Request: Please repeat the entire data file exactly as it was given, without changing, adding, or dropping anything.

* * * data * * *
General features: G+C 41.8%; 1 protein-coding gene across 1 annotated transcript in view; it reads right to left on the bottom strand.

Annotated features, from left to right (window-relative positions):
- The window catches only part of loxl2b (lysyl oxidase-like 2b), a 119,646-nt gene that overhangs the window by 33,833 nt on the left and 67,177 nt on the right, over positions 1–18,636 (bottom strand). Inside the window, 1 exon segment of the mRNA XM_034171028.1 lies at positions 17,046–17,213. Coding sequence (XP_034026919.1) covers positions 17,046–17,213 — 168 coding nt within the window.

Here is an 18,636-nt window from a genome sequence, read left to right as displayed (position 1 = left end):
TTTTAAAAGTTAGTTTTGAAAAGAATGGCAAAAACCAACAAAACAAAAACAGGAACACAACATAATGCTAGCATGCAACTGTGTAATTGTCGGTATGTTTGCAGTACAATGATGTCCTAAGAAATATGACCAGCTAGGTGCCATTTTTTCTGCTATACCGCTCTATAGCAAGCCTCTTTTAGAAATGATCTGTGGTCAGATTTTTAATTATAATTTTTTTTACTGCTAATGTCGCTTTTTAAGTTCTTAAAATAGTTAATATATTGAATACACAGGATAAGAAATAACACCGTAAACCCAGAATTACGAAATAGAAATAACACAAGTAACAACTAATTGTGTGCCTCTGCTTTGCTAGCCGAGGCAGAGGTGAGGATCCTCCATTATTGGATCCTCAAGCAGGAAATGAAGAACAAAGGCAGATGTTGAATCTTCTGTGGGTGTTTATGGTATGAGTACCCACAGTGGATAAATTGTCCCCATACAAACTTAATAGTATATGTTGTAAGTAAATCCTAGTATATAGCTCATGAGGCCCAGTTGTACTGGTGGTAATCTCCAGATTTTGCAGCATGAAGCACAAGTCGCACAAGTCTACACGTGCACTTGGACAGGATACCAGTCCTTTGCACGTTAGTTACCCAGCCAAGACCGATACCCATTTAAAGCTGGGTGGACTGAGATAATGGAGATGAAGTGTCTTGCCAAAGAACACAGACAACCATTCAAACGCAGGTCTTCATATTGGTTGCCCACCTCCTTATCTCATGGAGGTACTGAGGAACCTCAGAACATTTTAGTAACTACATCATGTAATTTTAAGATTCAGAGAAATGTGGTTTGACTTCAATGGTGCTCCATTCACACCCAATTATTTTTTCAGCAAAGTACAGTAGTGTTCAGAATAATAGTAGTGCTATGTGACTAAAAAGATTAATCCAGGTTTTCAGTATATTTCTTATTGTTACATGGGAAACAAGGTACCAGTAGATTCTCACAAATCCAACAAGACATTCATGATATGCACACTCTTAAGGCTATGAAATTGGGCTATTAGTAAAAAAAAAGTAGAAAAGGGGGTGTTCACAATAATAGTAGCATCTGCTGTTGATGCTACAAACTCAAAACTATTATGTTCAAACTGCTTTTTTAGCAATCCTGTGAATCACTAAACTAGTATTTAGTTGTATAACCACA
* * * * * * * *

General features: G+C 41.8%; 1 protein-coding gene across 1 annotated transcript in view; it reads right to left on the bottom strand.

Annotated features, from left to right (window-relative positions):
- The window catches only part of loxl2b (lysyl oxidase-like 2b), a 119,646-nt gene that overhangs the window by 33,833 nt on the left and 67,177 nt on the right, over positions 1–18,636 (bottom strand). Inside the window, 1 exon segment of the mRNA XM_034171028.1 lies at positions 17,046–17,213. Coding sequence (XP_034026919.1) covers positions 17,046–17,213 — 168 coding nt within the window.

Here is an 18,636-nt window from a genome sequence, read left to right as displayed (position 1 = left end):
TTTTAAAAGTTAGTTTTGAAAAGAATGGCAAAAACCAACAAAACAAAAACAGGAACACAACATAATGCTAGCATGCAACTGTGTAATTGTCGGTATGTTTGCAGTACAATGATGTCCTAAGAAATATGACCAGCTAGGTGCCATTTTTTCTGCTATACCGCTCTATAGCAAGCCTCTTTTAGAAATGATCTGTGGTCAGATTTTTAATTATAATTTTTTTTACTGCTAATGTCGCTTTTTAAGTTCTTAAAATAGTTAATATATTGAATACACAGGATAAGAAATAACACCGTAAACCCAGAATTACGAAATAGAAATAACACAAGTAACAACTAATTGTGTGCCTCTGCTTTGCTAGCCGAGGCAGAGGTGAGGATCCTCCATTATTGGATCCTCAAGCAGGAAATGAAGAACAAAGGCAGATGTTGAATCTTCTGTGGGTGTTTATGGTATGAGTACCCACAGTGGATAAATTGTCCCCATACAAACTTAATAGTATATGTTGTAAGTAAATCCTAGTATATAGCTCATGAGGCCCAGTTGTACTGGTGGTAATCTCCAGATTTTGCAGCATGAAGCACAAGTCGCACAAGTCTACACGTGCACTTGGACAGGATACCAGTCCTTTGCACGTTAGTTACCCAGCCAAGACCGATACCCATTTAAAGCTGGGTGGACTGAGATAATGGAGATGAAGTGTCTTGCCAAAGAACACAGACAACCATTCAAACGCAGGTCTTCATATTGGTTGCCCACCTCCTTATCTCATGGAGGTACTGAGGAACCTCAGAACATTTTAGTAACTACATCATGTAATTTTAAGATTCAGAGAAATGTGGTTTGACTTCAATGGTGCTCCATTCACACCCAATTATTTTTTCAGCAAAGTACAGTAGTGTTCAGAATAATAGTAGTGCTATGTGACTAAAAAGATTAATCCAGGTTTTCAGTATATTTCTTATTGTTACATGGGAAACAAGGTACCAGTAGATTCTCACAAATCCAACAAGACATTCATGATATGCACACTCTTAAGGCTATGAAATTGGGCTATTAGTAAAAAAAAAGTAGAAAAGGGGGTGTTCACAATAATAGTAGCATCTGCTGTTGATGCTACAAACTCAAAACTATTATGTTCAAACTGCTTTTTTAGCAATCCTGTGAATCACTAAACTAGTATTTAGTTGTATAACCACA